In short, Paul says that Israel is in a way, a historical sermon for all believers–and really for all of mankind–to be gleaned and learned from. Their example serves as a sober warning and amazing illustration for all men.

A Survey of Israel’s History

To get a grasp of what Paul means here, it is helpful to look at Israel’s history as a nation:

Israel was an elect nation, chosen by God’s sovereign grace and love (Deut 7:6-10), and promised a land in which the nation could dwell in God’s midst (Gen 12-18). Israel was miraculously redeemed from bondage on the merit of the blood of a spotless lamb (Exodus 11-14), they were led by God’s presence to the land promised them (Numbers 9), and provided for in the wilderness (Exod 16-17, Numbers 11). As God’s redeemed people, he enabled them to be holy as he was holy and to dwell in his presence in the land by providing his Law; and when they transgressed, God provided sin sacrifices to temporarily cover their guilt (Exod 24, Lev). Israel was given a King to mediate for the people and guide them into obedience to God (1 Sam 16-17).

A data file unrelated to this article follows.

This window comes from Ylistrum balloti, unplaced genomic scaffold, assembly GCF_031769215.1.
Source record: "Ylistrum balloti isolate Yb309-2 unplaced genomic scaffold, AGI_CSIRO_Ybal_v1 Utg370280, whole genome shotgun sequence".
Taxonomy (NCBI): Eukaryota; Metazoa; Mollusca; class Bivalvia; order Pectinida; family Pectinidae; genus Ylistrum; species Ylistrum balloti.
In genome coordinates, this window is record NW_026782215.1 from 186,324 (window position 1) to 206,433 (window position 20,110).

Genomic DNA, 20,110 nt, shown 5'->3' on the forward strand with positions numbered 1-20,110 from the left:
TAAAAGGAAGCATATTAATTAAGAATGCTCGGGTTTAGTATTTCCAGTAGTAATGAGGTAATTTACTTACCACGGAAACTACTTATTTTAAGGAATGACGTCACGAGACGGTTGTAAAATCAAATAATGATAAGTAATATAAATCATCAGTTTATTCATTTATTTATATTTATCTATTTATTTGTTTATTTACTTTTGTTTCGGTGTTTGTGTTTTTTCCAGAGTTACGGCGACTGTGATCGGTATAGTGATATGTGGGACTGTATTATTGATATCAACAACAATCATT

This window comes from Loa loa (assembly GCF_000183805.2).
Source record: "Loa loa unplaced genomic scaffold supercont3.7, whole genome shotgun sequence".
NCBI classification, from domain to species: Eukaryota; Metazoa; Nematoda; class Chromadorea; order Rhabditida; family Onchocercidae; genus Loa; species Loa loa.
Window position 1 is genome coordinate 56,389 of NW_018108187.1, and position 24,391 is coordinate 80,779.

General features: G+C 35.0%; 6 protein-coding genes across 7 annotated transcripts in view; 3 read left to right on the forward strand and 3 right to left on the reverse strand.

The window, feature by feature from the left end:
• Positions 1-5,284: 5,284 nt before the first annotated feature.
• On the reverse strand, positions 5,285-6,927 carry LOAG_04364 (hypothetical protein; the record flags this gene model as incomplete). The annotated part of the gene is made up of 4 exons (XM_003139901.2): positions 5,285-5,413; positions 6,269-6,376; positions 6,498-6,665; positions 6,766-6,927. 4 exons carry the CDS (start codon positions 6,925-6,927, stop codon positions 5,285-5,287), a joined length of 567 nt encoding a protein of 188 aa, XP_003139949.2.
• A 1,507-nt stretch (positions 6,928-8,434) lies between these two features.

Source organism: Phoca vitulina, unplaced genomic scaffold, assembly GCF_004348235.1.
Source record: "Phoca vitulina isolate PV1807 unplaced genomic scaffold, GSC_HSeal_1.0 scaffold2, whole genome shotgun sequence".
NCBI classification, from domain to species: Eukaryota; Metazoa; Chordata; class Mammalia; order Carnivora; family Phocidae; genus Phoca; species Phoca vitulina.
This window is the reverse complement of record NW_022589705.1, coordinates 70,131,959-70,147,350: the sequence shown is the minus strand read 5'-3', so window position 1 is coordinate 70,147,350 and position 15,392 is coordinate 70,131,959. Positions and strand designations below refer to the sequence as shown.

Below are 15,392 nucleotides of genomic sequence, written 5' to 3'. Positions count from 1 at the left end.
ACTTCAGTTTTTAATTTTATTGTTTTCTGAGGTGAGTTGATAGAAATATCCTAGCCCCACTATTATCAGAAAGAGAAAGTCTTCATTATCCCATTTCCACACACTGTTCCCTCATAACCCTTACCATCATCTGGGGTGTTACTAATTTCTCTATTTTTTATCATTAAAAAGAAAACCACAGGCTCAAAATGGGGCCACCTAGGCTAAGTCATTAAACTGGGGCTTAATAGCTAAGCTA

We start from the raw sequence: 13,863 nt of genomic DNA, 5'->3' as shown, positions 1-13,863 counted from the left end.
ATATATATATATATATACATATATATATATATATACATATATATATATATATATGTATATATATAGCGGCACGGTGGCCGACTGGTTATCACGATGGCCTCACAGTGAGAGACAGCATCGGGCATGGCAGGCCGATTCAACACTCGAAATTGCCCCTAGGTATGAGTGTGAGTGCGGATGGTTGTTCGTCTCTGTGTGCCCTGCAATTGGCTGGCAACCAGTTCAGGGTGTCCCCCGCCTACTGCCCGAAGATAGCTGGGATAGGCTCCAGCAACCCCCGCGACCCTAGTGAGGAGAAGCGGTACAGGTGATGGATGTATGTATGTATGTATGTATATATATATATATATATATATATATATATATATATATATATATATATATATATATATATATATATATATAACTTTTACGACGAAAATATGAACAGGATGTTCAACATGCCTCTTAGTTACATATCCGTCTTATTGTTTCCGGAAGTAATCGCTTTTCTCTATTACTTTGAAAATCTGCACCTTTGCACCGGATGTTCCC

But, in light of all that Israel was given, they broke God’s Law, and were spurned and removed from their place of blessing in the land (Jer 3-4). Being transgressors of God’s Law, they were removed from their land and scattered among the nations, forced to live as exiles and aliens (Hosea 3:4).

And yet, although Israel was stubborn and disobedient to God’s calling, they were promised a Messiah who would fulfill the Law for them, and be the ultimate King, Messiah, and Lamb who could truly wash away their sins and cause them to dwell in the land and in God’s presence without fear of punishment (Is 52-53, Jer 31:31-40, Ezek 36:22-37:28). And through this King, Israel is promised one day to be saved, brought into their land, and placed under the rule of Messiah who will bring peace the the nations (Is 2:2-4, Zech 14, Rom 11).

The Lord has really and truly covenanted himself to this nation. He elected them, loved them unconditionally, and redeemed them to himself. Yet Israel, in her sin, broke God’s holy Law, and brought condemnation onto herself. And although Israel deserves no more grace than they have already been given, God promises to have grace on this nation yet again.